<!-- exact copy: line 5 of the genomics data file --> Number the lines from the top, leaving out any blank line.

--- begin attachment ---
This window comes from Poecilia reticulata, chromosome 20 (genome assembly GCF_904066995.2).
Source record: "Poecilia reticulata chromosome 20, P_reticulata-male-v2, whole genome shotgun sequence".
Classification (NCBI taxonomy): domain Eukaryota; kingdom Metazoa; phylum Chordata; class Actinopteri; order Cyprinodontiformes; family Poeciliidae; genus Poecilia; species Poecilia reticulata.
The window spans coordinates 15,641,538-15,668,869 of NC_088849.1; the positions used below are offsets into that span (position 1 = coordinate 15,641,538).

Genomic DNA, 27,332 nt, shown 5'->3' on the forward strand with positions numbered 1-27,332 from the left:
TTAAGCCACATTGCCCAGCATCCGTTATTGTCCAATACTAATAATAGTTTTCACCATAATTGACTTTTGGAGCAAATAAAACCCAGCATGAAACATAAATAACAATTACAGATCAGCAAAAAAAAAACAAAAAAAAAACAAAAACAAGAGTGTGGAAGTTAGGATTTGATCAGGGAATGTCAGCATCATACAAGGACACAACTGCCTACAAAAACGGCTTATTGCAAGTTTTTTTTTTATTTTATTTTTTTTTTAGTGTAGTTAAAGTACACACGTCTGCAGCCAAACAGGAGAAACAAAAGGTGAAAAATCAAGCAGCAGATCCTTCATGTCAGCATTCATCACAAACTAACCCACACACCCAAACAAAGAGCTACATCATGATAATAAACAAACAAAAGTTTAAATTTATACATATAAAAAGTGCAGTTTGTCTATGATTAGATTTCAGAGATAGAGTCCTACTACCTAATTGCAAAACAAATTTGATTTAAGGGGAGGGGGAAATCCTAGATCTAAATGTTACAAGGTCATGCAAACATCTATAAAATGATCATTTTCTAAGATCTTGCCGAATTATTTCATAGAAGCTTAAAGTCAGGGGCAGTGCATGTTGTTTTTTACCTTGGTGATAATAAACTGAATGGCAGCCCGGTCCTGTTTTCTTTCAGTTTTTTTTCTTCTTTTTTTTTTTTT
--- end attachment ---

Genomic DNA, 27,332 nt, shown 5'->3' on the forward strand with positions numbered 1-27,332 from the left: